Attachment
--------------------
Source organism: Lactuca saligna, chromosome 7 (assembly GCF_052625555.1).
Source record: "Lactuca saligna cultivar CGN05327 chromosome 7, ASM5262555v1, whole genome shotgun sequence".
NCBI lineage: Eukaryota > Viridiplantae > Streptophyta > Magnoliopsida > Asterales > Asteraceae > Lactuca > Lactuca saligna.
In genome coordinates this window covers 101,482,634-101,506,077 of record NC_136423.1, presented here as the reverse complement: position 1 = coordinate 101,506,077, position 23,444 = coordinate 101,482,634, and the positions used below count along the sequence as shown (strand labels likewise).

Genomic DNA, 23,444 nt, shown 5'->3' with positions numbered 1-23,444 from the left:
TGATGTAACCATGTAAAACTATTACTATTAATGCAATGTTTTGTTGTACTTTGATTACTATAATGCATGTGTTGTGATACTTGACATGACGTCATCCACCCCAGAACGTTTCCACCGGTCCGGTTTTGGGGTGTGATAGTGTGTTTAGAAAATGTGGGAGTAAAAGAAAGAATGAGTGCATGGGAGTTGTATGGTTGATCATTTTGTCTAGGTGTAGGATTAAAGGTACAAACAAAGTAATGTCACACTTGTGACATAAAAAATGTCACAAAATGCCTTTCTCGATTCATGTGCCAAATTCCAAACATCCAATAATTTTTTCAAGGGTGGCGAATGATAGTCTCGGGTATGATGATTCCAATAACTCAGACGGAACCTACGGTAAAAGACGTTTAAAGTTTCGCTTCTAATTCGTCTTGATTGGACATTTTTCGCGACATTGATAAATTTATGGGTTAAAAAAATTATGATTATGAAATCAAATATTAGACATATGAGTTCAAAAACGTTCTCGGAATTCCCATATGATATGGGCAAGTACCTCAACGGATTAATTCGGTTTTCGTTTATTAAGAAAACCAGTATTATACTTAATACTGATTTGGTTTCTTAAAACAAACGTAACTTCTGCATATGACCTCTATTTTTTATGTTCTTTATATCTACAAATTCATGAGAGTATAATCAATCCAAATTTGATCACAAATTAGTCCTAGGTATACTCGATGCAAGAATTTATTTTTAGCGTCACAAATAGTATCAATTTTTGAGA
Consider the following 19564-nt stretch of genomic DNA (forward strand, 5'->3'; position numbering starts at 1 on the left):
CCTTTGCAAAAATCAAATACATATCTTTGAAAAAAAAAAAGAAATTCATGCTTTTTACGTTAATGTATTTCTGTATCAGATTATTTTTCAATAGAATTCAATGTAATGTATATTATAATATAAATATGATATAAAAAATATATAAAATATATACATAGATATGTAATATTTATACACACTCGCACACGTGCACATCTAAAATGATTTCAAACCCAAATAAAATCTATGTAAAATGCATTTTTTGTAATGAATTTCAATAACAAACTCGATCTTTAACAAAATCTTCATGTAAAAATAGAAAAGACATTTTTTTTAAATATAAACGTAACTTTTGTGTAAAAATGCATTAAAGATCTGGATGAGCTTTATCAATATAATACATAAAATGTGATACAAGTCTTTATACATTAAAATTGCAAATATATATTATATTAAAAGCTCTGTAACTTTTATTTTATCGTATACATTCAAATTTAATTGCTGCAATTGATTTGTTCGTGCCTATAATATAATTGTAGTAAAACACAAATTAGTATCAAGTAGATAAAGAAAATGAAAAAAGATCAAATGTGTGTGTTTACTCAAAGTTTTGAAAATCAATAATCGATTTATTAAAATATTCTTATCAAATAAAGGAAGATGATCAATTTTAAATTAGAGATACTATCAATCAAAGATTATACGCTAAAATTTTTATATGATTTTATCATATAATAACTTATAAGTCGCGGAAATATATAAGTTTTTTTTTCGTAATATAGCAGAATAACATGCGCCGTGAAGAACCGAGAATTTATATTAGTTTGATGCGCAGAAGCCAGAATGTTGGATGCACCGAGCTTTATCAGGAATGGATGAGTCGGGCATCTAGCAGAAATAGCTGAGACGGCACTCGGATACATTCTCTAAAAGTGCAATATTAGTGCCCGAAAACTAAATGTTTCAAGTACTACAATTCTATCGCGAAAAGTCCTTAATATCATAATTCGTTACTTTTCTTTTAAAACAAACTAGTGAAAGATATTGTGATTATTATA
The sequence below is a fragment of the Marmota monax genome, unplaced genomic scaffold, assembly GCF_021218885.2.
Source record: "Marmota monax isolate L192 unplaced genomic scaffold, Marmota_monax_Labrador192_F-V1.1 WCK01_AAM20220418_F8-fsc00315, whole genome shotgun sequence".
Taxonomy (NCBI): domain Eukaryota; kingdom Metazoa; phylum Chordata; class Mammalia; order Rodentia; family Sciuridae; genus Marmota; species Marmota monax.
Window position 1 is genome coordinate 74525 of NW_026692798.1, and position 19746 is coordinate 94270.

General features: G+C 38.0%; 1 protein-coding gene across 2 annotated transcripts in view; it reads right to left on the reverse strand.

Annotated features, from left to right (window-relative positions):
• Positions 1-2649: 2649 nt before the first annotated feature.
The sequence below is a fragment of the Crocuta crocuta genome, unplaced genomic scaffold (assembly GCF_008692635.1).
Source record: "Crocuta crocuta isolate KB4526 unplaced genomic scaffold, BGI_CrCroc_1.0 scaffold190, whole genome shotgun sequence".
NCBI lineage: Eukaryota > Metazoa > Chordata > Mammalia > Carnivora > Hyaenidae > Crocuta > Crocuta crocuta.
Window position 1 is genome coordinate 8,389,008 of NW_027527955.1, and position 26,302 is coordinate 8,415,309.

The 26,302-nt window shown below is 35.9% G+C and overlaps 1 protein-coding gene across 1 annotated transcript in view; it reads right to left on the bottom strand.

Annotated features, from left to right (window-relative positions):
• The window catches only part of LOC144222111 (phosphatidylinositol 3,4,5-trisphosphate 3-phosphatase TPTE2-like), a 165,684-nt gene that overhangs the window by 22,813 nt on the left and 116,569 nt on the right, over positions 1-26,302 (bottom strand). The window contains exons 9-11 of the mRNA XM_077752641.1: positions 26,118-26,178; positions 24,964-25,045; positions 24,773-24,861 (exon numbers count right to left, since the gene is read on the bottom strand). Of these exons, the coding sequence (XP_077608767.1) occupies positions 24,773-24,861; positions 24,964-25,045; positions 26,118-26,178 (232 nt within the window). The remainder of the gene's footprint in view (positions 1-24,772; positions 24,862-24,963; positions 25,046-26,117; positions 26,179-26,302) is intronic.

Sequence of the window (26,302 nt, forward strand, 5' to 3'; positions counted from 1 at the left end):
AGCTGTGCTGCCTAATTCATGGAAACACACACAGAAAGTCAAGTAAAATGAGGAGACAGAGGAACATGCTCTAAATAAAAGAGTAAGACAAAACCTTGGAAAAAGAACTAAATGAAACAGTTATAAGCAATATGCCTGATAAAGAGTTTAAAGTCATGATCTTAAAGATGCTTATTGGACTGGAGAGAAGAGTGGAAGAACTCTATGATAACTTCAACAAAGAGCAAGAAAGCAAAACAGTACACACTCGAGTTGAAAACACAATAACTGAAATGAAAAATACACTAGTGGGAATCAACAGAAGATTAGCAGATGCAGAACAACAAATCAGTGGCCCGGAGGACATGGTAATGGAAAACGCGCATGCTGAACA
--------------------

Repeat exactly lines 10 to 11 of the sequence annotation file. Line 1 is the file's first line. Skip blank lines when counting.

Source record: "Marmota monax isolate L192 unplaced genomic scaffold, Marmota_monax_Labrador192_F-V1.1 WCK01_AAM20220418_F8-fsc00315, whole genome shotgun sequence".
Taxonomy (NCBI): domain Eukaryota; kingdom Metazoa; phylum Chordata; class Mammalia; order Rodentia; family Sciuridae; genus Marmota; species Marmota monax.